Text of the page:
Sylvester_Stallone_2012

Sylvester Stallone | Image Credit: Wikipedia

Hollywood has long eyed the struggles of the music industry as a leading indicator for potential movie business woes. Piracy has ruined many an album pre-release campaign, but the box office has so far been protected, at least in terms of keeping movies under wraps until they hit the silver screen.

But ‘The Expendables 3’  – not due out until next month – has already been leaked and could be the first of many high profile advance thefts for studios and filmmakers.

Pre-Release Piracy Hits Hollywood

Hitting torrents last Wednesday, the leak comes a full three weeks before the movie is scheduled to appear in theaters. Although films regularly hit illegal sites within days of early screenings, pre-release piracy is clearly an even bigger concern for Hollywood.

This leak provides not only an illegal alternative, but the only way to watch this big-budget blockbuster for several weeks. Even with the greater allure of watching the action unfold on the big screen, as only movie theaters can provide, the temptation to get in earlier is now there for fans of the movie, as well as those who steal content out of habit.

Interest is already booming in the movie and the initial 24 hour period yielded more than 189,000 downloads, according to German analysis firm Excipio.

At that rate, the download count will be well past the one million mark as this post is published.Multiply that by those who would have otherwise paid to see ‘The Expendables 3’ at their local theater but will now see an inferior version, and you have the cost of this issue to all of those involved, from the film crews and technical teams, all the way up to the actors and director.

And this is only the beginning, not just for this movie but potentially the industry as a whole.

Time to Act

The importance of fighting back against illegal leaks and pre-release piracy has never been more clear. The music industry has suffered heavily due to the ease of making albums – often inferior copies – available for download before a legal purchase option exists. For movie makers, who are arguably far more reliant on opening week success to secure future projects, the impact will be felt even harder.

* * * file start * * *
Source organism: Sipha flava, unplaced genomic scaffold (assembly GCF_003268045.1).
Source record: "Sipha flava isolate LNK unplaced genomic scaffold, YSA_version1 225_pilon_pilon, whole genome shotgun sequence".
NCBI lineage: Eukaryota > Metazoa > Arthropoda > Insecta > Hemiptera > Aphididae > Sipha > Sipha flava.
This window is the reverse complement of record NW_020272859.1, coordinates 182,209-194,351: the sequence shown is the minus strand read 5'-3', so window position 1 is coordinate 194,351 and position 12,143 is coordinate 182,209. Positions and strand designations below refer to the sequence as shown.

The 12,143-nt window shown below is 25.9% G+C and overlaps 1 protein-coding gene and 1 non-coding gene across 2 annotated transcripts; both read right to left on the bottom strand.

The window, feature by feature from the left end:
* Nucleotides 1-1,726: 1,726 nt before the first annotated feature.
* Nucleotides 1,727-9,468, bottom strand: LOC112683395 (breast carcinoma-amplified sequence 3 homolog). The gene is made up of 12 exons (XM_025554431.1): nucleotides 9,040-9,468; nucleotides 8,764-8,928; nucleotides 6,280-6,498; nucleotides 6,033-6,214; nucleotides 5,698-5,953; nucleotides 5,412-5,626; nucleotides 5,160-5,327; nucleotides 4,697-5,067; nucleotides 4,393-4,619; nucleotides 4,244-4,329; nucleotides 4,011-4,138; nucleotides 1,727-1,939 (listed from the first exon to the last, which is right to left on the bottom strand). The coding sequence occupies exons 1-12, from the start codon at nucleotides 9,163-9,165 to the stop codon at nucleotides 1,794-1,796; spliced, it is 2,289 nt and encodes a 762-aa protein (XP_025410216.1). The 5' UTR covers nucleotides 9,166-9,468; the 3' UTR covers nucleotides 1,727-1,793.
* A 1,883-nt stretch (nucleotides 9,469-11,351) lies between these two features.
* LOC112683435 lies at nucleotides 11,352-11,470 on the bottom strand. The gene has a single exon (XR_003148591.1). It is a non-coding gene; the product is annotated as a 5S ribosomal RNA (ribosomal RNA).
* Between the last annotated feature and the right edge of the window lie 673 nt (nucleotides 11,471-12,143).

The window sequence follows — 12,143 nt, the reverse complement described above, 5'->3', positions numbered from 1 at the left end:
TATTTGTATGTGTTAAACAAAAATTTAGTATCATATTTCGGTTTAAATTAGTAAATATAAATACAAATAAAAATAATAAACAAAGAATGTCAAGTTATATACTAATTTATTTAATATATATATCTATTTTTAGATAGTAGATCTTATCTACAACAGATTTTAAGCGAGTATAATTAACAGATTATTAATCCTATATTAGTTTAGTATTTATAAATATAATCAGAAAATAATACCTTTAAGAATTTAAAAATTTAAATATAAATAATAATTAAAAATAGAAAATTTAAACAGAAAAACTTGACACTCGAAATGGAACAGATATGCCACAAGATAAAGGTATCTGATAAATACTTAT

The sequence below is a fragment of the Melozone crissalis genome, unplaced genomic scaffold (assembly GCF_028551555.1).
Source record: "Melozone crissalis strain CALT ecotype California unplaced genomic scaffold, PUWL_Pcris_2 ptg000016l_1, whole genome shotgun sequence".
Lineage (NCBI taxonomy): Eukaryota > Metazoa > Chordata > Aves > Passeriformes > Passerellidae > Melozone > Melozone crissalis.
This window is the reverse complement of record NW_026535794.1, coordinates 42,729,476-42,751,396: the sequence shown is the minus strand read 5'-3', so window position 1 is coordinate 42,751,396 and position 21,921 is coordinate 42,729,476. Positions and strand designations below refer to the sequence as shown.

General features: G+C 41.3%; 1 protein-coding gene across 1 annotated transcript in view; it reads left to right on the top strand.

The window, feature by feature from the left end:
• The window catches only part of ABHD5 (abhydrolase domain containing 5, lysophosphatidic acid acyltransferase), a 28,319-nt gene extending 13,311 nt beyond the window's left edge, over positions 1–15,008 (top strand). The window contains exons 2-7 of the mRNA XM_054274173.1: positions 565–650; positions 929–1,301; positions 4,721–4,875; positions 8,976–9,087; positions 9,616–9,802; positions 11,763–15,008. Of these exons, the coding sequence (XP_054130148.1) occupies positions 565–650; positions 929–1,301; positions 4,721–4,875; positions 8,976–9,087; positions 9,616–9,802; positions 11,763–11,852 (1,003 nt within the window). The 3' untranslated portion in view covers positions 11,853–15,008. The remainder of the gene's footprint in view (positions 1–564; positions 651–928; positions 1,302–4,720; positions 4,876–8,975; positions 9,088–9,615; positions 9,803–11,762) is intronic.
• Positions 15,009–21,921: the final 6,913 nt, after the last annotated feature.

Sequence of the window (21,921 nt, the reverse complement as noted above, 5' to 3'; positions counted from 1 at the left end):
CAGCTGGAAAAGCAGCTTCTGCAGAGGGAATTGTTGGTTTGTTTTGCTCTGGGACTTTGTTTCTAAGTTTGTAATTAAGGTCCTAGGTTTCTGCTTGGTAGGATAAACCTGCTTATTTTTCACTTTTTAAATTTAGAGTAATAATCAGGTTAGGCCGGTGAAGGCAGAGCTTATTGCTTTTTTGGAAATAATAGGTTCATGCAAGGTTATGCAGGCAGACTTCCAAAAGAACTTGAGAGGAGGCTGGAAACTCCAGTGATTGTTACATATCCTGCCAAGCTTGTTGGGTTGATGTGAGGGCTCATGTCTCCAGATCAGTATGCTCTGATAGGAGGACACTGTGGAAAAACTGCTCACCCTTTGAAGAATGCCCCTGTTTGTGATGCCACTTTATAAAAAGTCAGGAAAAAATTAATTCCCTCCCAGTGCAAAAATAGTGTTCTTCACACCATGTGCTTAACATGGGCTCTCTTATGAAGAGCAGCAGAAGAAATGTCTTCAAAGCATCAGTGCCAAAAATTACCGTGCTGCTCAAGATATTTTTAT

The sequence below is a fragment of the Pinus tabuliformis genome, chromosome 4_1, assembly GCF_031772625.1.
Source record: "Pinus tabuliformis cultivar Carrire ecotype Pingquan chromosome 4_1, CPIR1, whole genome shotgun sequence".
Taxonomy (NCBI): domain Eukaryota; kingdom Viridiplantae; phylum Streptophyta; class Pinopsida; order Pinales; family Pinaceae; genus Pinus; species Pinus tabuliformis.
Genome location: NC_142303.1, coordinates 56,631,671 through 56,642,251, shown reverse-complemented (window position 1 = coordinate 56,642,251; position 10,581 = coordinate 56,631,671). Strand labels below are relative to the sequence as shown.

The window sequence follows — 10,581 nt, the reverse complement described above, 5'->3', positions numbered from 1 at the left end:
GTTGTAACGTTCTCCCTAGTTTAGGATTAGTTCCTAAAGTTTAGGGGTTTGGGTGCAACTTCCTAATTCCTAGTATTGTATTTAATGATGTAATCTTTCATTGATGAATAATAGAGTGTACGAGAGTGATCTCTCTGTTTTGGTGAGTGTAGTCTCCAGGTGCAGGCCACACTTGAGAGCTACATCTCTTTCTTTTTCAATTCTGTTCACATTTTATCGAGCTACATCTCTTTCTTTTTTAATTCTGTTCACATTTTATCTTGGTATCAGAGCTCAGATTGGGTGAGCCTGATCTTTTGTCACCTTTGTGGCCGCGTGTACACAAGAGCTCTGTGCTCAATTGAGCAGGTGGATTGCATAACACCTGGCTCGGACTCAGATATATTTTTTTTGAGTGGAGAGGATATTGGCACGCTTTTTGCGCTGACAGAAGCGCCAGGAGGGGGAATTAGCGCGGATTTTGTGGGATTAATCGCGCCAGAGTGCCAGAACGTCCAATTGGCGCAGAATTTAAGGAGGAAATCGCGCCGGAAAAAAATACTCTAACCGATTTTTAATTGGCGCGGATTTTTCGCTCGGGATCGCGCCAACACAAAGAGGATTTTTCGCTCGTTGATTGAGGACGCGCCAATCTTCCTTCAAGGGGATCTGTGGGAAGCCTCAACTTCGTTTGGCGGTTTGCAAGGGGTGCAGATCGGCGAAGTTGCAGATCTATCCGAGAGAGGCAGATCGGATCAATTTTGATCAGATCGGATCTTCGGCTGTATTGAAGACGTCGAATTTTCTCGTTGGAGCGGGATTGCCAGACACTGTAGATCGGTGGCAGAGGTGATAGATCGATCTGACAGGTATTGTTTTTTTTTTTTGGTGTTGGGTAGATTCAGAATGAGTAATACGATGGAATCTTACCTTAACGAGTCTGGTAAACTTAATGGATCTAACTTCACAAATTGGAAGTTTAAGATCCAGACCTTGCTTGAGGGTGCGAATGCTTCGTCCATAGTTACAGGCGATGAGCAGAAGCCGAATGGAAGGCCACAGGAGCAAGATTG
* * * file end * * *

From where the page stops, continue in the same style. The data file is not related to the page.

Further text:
In this post last week, Michael Smith of the Technology Policy Institute highlights just how much damage this new trend could do. As it stands now, pre-release piracy knocks off almost one-fifth of box office revenue when a film is leaked. This is without taking into account post-release theft, and well before the habit takes hold. If allowed to proliferate, it’s easy to imagine just how quickly the figure could escalate to levels even worse than this.

The real victim in this scenario would be filmmakers and those who work on their vision to make movies a reality. Should the main drive to see a big budget movie be diluted, it won’t be long before budgets shrink and investment dries up for the more exciting, adventurous projects.

For this reason, as well as the general requirement that government and technology companies have a role to play in ensuring intellectual property is protected, it’s time to move now on the issue of pre-release piracy. The potential to cripple a major, much-loved source of American family entertainment should speak to all lawmakers to either cajole or compel those who enable piracy, directly or indirectly, to change direction.

We have the early warning, as well as the cautionary tale of the music business. The time to act against pre-release piracy of movies is now.

Many will still see, but the dangers are clear as bandwidth expands and sites like Popcorn Time test the mettle of studios to pursue their illegal activity.